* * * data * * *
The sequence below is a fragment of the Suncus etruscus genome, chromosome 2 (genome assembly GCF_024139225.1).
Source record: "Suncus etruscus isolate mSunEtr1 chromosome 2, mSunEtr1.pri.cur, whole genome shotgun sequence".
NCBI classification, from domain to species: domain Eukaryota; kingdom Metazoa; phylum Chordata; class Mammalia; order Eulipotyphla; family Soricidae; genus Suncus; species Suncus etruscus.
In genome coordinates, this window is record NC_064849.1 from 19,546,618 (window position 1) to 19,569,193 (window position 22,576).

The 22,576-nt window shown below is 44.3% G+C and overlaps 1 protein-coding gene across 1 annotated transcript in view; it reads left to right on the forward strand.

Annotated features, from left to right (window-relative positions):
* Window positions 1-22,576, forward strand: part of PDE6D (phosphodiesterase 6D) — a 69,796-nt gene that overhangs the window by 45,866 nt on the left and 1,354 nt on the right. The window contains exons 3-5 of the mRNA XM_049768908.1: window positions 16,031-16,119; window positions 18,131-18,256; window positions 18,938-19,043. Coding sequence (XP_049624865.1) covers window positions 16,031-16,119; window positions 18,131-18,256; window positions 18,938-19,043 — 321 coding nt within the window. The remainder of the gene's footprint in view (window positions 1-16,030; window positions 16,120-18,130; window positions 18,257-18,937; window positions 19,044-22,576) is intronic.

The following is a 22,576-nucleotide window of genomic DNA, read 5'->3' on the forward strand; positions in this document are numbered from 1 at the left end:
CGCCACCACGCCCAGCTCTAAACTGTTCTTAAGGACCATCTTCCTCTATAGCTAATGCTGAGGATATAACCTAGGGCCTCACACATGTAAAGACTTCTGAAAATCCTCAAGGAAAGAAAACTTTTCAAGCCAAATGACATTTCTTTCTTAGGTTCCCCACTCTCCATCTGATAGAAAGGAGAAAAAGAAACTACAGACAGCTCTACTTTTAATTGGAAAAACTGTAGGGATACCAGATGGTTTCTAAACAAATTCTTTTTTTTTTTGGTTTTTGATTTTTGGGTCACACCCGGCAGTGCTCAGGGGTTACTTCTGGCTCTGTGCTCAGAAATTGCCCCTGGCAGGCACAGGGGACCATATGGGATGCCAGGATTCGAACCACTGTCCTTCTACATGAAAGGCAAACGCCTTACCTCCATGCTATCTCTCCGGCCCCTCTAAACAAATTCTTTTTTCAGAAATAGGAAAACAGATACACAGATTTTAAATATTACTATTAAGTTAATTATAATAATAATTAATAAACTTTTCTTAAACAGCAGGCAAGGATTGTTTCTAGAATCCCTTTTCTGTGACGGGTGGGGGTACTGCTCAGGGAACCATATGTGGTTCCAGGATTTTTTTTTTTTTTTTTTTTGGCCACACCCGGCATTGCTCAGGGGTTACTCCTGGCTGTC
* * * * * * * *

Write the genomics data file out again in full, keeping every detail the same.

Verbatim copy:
The sequence below is a fragment of the Suncus etruscus genome, chromosome 2 (genome assembly GCF_024139225.1).
Source record: "Suncus etruscus isolate mSunEtr1 chromosome 2, mSunEtr1.pri.cur, whole genome shotgun sequence".
NCBI classification, from domain to species: domain Eukaryota; kingdom Metazoa; phylum Chordata; class Mammalia; order Eulipotyphla; family Soricidae; genus Suncus; species Suncus etruscus.
In genome coordinates, this window is record NC_064849.1 from 19,546,618 (window position 1) to 19,569,193 (window position 22,576).

The 22,576-nt window shown below is 44.3% G+C and overlaps 1 protein-coding gene across 1 annotated transcript in view; it reads left to right on the forward strand.

Annotated features, from left to right (window-relative positions):
* Window positions 1-22,576, forward strand: part of PDE6D (phosphodiesterase 6D) — a 69,796-nt gene that overhangs the window by 45,866 nt on the left and 1,354 nt on the right. The window contains exons 3-5 of the mRNA XM_049768908.1: window positions 16,031-16,119; window positions 18,131-18,256; window positions 18,938-19,043. Coding sequence (XP_049624865.1) covers window positions 16,031-16,119; window positions 18,131-18,256; window positions 18,938-19,043 — 321 coding nt within the window. The remainder of the gene's footprint in view (window positions 1-16,030; window positions 16,120-18,130; window positions 18,257-18,937; window positions 19,044-22,576) is intronic.

The following is a 22,576-nucleotide window of genomic DNA, read 5'->3' on the forward strand; positions in this document are numbered from 1 at the left end:
CGCCACCACGCCCAGCTCTAAACTGTTCTTAAGGACCATCTTCCTCTATAGCTAATGCTGAGGATATAACCTAGGGCCTCACACATGTAAAGACTTCTGAAAATCCTCAAGGAAAGAAAACTTTTCAAGCCAAATGACATTTCTTTCTTAGGTTCCCCACTCTCCATCTGATAGAAAGGAGAAAAAGAAACTACAGACAGCTCTACTTTTAATTGGAAAAACTGTAGGGATACCAGATGGTTTCTAAACAAATTCTTTTTTTTTTTGGTTTTTGATTTTTGGGTCACACCCGGCAGTGCTCAGGGGTTACTTCTGGCTCTGTGCTCAGAAATTGCCCCTGGCAGGCACAGGGGACCATATGGGATGCCAGGATTCGAACCACTGTCCTTCTACATGAAAGGCAAACGCCTTACCTCCATGCTATCTCTCCGGCCCCTCTAAACAAATTCTTTTTTCAGAAATAGGAAAACAGATACACAGATTTTAAATATTACTATTAAGTTAATTATAATAATAATTAATAAACTTTTCTTAAACAGCAGGCAAGGATTGTTTCTAGAATCCCTTTTCTGTGACGGGTGGGGGTACTGCTCAGGGAACCATATGTGGTTCCAGGATTTTTTTTTTTTTTTTTTTTGGCCACACCCGGCATTGCTCAGGGGTTACTCCTGGCTGTC